With today’s soil quality even the most dedicated foodie will still need to supplement their diet to get all of the vitamins and minerals needed for optimum health. The old way of thinking was “calories in, calories out, not much else matters.”  This could not be farther from the truth. In yesterday’s blog I discussed adding healthy foods as opposed to restricting yourself as a way of making positive changes. One of the largest problems with the Standard American Diet (appropriately SAD) is that we take healthy whole  ingredients and strip away their natural nutritional content. Then we “fortify” the food with chemically derived vitamins and minerals that the body does not recognize and does not use. In short, our overfed population is in a nutritional defecit. By all regards, your body thinks it’s starving so it will hold on to every calorie until it receives a proper amount of nutrition.

“So what, I’ll just take a supplement.” While this may ease your mind, once again the quality of your supplement should be in question. Is your supplement made from whole foods that your body can recognize and uptake? Or are you one of the millions of Americans who wastes hundreds of dollars each year on supplements that are not researched? If you are, you might as well pull a few hundred from the ATM and flush it down the toilet. You’ll probably get about the same nutritional value, too!

A perfect example is the artificial thyroid medication Synthroid. Hundreds of thousands of people take this medication to stimulate a slow thyroid. Most folks go to their doctor and go through a number of blood tests to determine that they have hypothyroidism. Once the assessment is made the patient is prescribed Synthroid and begins taking it at regular intervals. The Synthroid is introduced to the bloodstream where it floats around aimlessly. Later, new blood tests are taken and sure enough, it would appear the problem is solved, since the Synthroid shows up in the bloodstream.

Dr. Mark Starr suggests taking an animal derived thyroid supplement, as well as coconut oil and a kelp supplement. The naturally occuring iodine in kelp is essential to thyroid function. Finding an animal-derived thyroid supplement is easier than you may think. There’s a brand called Raw Thyroid that has both thyroid and pituitary support. As a long-time user of this supplement I will say that you will actually feel your metabolism speed up when taking a supplement that is working. The shift in energy is astounding.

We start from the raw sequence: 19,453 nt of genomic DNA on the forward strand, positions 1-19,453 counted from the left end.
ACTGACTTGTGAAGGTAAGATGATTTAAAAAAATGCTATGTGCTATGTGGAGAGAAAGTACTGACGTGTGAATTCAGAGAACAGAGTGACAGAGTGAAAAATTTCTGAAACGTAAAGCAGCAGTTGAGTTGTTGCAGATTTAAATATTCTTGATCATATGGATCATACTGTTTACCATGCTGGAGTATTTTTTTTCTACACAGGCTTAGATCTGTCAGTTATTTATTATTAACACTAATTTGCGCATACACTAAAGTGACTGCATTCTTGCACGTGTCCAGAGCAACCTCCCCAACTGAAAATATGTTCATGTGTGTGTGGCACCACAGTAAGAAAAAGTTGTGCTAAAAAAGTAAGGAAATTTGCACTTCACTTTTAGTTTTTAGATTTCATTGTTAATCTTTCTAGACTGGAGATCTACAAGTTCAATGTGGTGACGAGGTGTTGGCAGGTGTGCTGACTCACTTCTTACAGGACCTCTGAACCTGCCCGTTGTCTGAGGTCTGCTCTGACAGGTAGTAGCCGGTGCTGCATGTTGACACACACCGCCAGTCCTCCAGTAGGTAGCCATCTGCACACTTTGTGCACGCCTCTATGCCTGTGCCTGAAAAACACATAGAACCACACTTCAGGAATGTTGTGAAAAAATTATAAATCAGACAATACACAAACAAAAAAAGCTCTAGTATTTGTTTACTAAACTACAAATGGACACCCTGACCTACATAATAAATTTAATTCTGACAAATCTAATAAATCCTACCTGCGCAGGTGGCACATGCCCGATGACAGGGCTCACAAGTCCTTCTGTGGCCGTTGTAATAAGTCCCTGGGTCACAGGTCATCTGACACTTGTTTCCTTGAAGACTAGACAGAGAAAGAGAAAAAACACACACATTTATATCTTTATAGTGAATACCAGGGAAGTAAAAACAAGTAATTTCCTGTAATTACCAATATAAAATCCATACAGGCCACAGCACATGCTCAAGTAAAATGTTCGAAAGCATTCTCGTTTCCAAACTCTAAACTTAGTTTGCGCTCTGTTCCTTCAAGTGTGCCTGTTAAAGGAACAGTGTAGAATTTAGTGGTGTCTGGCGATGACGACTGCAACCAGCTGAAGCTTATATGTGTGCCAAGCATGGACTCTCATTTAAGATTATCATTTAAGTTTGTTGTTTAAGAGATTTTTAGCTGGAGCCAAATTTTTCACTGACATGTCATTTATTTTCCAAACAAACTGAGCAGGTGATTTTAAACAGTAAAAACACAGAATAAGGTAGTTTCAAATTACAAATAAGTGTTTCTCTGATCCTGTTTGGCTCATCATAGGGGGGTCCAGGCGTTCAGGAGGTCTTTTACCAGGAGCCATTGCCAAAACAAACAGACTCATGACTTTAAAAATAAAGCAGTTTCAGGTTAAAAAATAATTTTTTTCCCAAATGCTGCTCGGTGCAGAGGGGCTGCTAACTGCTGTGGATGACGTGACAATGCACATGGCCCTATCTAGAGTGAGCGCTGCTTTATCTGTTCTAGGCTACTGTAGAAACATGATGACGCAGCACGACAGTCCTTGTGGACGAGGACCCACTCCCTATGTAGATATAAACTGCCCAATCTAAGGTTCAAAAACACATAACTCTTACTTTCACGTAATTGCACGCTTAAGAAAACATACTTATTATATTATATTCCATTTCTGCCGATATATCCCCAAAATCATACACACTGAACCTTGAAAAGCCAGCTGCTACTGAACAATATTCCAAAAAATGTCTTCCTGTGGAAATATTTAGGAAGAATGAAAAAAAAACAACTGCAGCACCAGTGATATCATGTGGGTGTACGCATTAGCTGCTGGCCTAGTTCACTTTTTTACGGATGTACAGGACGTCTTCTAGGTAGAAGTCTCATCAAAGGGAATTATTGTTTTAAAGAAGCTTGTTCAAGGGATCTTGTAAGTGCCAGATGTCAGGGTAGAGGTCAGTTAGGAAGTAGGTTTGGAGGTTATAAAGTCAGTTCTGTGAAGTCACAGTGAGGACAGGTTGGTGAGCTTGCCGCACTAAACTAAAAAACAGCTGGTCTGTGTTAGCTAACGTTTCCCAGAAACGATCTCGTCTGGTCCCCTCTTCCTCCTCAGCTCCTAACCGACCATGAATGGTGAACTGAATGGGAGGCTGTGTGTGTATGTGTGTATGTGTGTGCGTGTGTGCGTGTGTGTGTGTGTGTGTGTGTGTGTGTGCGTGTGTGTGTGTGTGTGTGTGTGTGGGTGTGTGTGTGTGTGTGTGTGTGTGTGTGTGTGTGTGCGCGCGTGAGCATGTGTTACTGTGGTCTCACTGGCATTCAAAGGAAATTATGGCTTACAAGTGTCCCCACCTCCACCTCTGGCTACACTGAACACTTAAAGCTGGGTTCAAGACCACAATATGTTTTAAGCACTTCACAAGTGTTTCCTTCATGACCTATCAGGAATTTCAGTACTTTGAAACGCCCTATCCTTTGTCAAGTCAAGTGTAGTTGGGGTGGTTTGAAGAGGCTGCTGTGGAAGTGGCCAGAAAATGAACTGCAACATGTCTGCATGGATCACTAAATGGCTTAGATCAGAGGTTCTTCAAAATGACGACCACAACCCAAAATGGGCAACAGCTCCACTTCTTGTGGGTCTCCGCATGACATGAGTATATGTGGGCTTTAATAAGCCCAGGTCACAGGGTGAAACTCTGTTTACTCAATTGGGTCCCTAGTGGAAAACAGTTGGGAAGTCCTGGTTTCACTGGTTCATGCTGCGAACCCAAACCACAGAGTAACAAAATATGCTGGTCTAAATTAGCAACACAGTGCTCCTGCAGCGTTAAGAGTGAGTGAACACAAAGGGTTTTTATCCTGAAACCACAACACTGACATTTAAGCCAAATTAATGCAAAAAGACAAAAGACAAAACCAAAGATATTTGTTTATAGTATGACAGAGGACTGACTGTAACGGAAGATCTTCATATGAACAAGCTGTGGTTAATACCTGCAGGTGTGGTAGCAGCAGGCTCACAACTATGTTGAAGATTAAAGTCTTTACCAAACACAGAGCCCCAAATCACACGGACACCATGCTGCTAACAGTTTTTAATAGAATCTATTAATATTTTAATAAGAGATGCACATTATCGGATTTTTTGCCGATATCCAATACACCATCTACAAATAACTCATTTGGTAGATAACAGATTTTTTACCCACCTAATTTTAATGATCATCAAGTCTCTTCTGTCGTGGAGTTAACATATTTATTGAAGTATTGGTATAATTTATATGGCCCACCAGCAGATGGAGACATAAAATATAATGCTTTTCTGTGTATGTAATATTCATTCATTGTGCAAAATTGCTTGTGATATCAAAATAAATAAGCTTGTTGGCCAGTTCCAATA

Another incredible whole food-based supplement is Juice Plus. Juice Plus has been around for decades and is one of the most well-researched whole food supplements on the market. Juice Plus subjects its product to independent, unbiased research. The food pyramid has been updated. It is now recommended that we get 7-13 servings of whole fruits and veggies per day, increased from 5-9. It’s nearly impossible to eat that frequently, and that quantity of fruit and veg in one day. If you’re anything like me, you buy fresh produce with the best of intentions, only to throw half of it out a week later because you didn’t get to it when it was fresh. We all do it.

The bottom line is that our bodies need whole fruits and veggies to reduce oxidative stress, and to fuel the body’s natural healing ability. I’ve heard stories of people reducing medications, and more importantly the symptoms of consuming a poor diet just by adding whole foods, daily. Everyone wants more energy, and everyone wants to feel the energy that we remember once having. There are very few of us who have the time or budget to eat 7-13 whole fruits and veggies in one day. I bet most of you reading this get 13 in a week. (Yep, I’m guilty, despite my “good” habits!) In our fast-food society its easy to eat junk, or simply skip meals. I’ve found that taking a whole-food supplement is unmatched. Despite all the amazing brands and range of supplements (even whole foods-based supplements!) none match Juice Plus on the variety of nutrients and quality of ingredients. It’s like several dozen supplements in one.

While this may seem a shameless plug (fine, it is.) I fully admit to spending several hundred dollars last year on supplements. Honestly I should take a photo of the array of capsules and tablets that live in my kitchen. While I do still love my cinnamon and apple cider vinegar capsules, my multivitamin collection is being reduced drastically. In fact, aside from a few herbs and spices, Juice Plus is my  new go-to. There is simply no comparison between whole food supplements and chemically-based supplements. It really is the next best thing to the real thing. Read the research for yourself. I love finding real, whole products to fall in love with!